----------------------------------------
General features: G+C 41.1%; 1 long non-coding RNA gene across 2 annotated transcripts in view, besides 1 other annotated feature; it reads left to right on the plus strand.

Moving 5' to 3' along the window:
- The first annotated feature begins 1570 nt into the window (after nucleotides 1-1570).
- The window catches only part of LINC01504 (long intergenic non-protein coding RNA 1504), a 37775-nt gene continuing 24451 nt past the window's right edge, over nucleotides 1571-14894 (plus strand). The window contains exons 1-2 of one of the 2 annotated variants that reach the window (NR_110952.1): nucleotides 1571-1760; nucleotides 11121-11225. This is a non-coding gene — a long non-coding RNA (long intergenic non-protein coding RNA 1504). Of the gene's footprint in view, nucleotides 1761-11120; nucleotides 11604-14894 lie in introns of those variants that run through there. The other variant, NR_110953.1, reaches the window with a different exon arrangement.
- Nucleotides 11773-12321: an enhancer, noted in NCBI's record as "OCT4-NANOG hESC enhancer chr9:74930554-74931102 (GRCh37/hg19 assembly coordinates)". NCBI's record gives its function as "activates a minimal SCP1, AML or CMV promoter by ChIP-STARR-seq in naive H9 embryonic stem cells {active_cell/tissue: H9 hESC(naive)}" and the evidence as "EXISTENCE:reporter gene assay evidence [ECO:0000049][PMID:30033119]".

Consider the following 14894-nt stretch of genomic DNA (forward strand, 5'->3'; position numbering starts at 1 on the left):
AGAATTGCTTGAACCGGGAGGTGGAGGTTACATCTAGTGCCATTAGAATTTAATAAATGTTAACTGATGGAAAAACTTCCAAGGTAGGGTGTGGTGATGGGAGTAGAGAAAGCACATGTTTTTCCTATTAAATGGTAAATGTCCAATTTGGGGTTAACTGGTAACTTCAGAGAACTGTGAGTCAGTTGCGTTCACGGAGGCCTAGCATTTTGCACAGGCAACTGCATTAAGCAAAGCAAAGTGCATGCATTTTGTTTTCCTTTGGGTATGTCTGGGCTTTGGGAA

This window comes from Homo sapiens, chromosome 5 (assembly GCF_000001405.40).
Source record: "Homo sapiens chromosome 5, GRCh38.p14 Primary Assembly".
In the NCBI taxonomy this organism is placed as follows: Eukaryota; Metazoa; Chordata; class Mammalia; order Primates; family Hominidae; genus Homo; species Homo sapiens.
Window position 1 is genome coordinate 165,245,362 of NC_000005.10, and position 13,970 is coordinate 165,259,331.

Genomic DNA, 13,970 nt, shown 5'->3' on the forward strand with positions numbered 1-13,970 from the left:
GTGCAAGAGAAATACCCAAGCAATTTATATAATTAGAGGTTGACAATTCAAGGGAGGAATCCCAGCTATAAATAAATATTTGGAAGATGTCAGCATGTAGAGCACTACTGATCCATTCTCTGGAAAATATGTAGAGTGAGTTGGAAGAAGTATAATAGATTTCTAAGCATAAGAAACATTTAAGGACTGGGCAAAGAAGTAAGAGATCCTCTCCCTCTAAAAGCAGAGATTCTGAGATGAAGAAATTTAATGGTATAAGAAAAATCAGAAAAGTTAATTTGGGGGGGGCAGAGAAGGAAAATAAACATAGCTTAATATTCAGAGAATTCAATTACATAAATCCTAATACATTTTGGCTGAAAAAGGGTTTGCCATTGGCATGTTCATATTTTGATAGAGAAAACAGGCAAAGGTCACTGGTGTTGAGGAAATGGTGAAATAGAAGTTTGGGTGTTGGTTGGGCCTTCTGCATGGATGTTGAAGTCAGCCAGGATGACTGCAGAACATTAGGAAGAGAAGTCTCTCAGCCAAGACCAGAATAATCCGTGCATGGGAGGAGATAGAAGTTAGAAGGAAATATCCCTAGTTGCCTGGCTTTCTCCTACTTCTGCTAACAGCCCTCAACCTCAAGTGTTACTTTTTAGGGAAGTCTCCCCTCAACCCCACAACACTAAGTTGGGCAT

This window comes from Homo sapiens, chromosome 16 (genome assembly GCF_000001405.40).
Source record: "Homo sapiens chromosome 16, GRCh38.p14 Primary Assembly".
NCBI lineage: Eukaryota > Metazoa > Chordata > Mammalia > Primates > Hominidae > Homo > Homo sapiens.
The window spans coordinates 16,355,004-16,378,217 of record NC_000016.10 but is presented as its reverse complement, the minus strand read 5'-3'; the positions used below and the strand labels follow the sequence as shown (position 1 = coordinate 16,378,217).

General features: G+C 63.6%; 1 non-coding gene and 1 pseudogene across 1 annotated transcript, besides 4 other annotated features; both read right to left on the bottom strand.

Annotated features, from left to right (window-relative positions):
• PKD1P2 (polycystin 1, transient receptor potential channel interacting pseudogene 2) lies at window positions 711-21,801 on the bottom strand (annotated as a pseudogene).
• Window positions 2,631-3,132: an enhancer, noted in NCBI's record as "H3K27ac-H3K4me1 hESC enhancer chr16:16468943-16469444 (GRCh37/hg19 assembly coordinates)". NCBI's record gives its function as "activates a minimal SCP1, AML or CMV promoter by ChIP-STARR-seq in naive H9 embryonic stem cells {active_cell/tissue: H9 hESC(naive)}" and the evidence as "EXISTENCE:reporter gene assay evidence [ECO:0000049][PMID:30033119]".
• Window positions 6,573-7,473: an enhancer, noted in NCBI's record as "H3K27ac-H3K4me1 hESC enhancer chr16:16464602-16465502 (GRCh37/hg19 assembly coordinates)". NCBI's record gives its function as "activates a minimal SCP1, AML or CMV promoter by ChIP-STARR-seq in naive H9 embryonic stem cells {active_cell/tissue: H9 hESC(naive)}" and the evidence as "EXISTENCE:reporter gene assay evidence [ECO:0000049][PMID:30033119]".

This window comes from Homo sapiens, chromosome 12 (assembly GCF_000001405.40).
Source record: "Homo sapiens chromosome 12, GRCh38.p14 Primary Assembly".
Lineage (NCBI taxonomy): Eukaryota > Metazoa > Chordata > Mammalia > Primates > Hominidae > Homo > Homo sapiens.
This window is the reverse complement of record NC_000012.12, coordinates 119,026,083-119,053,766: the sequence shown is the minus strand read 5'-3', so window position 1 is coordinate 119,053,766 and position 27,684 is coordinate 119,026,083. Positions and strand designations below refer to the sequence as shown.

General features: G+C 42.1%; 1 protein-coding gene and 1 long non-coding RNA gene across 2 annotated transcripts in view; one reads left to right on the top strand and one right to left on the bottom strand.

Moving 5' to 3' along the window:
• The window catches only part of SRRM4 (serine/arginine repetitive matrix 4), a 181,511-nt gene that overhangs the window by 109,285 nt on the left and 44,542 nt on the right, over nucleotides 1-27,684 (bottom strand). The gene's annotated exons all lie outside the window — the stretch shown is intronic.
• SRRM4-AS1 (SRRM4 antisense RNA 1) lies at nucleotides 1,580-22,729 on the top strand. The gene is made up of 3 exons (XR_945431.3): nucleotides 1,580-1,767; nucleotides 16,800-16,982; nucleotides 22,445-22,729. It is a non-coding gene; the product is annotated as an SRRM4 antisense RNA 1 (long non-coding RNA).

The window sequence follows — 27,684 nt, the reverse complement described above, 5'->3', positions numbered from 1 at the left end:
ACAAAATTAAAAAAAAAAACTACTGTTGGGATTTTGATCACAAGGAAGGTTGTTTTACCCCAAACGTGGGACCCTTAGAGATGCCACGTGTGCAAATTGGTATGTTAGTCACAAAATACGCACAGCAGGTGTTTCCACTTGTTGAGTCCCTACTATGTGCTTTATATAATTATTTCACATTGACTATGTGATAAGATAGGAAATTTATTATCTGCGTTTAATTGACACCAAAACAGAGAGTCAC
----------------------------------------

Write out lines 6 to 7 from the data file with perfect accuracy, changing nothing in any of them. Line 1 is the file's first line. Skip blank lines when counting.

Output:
Consider the following 14894-nt stretch of genomic DNA (forward strand, 5'->3'; position numbering starts at 1 on the left):
AGAATTGCTTGAACCGGGAGGTGGAGGTTACATCTAGTGCCATTAGAATTTAATAAATGTTAACTGATGGAAAAACTTCCAAGGTAGGGTGTGGTGATGGGAGTAGAGAAAGCACATGTTTTTCCTATTAAATGGTAAATGTCCAATTTGGGGTTAACTGGTAACTTCAGAGAACTGTGAGTCAGTTGCGTTCACGGAGGCCTAGCATTTTGCACAGGCAACTGCATTAAGCAAAGCAAAGTGCATGCATTTTGTTTTCCTTTGGGTATGTCTGGGCTTTGGGAA